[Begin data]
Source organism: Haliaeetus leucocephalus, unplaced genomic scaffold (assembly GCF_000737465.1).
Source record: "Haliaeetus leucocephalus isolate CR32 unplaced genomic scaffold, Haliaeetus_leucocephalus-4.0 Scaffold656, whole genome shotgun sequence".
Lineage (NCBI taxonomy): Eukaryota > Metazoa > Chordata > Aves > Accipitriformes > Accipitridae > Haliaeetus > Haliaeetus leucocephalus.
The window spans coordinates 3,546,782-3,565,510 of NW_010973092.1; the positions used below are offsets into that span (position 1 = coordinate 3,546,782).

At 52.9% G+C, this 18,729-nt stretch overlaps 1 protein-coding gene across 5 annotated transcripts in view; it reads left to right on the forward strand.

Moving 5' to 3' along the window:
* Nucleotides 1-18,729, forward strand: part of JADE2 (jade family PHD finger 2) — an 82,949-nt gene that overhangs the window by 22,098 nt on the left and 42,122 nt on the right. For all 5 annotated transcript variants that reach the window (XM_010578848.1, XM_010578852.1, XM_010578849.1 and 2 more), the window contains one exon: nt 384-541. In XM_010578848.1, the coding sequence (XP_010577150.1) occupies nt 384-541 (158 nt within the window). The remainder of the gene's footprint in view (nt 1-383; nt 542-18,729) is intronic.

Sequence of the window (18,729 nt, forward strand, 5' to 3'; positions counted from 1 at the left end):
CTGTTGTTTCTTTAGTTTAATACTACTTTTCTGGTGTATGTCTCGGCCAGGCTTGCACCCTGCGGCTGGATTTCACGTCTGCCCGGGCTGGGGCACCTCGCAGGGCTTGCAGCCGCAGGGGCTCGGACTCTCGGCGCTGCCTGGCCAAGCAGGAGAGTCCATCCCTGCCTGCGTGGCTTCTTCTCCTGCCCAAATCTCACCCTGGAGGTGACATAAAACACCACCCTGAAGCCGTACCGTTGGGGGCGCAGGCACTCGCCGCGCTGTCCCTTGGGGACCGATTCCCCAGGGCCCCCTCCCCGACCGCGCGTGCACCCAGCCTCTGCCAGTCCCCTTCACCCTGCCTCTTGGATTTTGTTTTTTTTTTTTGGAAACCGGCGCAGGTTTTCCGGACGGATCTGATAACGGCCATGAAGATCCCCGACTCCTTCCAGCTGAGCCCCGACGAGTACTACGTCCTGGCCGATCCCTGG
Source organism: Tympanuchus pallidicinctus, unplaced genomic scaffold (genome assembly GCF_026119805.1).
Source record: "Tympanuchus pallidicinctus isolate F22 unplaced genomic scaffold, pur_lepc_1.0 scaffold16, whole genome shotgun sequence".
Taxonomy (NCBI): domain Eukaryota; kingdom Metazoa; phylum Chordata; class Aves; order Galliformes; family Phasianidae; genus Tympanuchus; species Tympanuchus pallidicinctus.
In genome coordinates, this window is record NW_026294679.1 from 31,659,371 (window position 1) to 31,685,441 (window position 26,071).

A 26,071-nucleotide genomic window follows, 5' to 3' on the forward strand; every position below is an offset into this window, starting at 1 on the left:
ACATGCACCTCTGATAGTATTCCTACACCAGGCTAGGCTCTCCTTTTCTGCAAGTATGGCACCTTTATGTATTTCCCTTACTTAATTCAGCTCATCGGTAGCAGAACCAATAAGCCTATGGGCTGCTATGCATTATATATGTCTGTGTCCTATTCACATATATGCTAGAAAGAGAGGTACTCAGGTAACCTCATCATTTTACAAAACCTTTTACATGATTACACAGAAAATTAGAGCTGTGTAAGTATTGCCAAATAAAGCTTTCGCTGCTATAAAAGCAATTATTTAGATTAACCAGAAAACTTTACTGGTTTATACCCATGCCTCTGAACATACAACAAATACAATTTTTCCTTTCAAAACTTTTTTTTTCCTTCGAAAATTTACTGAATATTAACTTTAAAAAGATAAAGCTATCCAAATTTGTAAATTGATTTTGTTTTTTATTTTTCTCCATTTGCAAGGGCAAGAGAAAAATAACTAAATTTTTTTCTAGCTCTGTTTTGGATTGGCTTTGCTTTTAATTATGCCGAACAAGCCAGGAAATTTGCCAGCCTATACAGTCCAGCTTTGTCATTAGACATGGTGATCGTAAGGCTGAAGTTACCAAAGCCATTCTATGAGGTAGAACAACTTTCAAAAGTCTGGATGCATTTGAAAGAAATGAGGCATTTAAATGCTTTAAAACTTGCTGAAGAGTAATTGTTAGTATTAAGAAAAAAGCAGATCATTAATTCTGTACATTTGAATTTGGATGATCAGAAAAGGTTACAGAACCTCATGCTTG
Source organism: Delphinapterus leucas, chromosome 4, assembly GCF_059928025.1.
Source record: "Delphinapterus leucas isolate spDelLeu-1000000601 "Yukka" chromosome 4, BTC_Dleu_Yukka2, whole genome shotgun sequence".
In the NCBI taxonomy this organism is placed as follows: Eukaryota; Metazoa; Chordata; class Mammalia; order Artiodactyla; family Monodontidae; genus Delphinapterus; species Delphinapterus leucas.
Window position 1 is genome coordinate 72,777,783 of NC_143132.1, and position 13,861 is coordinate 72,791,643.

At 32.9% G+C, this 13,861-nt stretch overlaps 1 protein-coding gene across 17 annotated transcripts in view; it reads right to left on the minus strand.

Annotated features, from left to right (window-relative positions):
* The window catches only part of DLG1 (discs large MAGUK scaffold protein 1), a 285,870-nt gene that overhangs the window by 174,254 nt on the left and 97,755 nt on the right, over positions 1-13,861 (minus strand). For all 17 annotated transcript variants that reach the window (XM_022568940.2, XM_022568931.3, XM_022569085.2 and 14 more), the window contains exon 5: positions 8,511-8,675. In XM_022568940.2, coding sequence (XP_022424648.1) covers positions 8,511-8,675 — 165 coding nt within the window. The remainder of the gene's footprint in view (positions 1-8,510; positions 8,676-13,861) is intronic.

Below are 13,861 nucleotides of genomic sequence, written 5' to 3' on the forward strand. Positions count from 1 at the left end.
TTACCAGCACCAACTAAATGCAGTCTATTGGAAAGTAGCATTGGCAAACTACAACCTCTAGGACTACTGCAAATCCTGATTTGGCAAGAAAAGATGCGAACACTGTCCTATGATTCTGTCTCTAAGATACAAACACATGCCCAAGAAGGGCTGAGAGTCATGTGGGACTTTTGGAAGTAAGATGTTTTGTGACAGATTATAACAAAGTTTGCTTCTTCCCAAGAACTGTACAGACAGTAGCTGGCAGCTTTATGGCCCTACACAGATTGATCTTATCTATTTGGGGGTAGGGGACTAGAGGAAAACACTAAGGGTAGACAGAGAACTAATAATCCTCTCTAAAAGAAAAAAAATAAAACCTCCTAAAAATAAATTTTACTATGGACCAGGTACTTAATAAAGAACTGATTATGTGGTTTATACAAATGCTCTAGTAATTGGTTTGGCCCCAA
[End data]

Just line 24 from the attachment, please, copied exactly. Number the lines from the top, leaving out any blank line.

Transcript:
TTACCAGCACCAACTAAATGCAGTCTATTGGAAAGTAGCATTGGCAAACTACAACCTCTAGGACTACTGCAAATCCTGATTTGGCAAGAAAAGATGCGAACACTGTCCTATGATTCTGTCTCTAAGATACAAACACATGCCCAAGAAGGGCTGAGAGTCATGTGGGACTTTTGGAAGTAAGATGTTTTGTGACAGATTATAACAAAGTTTGCTTCTTCCCAAGAACTGTACAGACAGTAGCTGGCAGCTTTATGGCCCTACACAGATTGATCTTATCTATTTGGGGGTAGGGGACTAGAGGAAAACACTAAGGGTAGACAGAGAACTAATAATCCTCTCTAAAAGAAAAAAAATAAAACCTCCTAAAAATAAATTTTACTATGGACCAGGTACTTAATAAAGAACTGATTATGTGGTTTATACAAATGCTCTAGTAATTGGTTTGGCCCCAA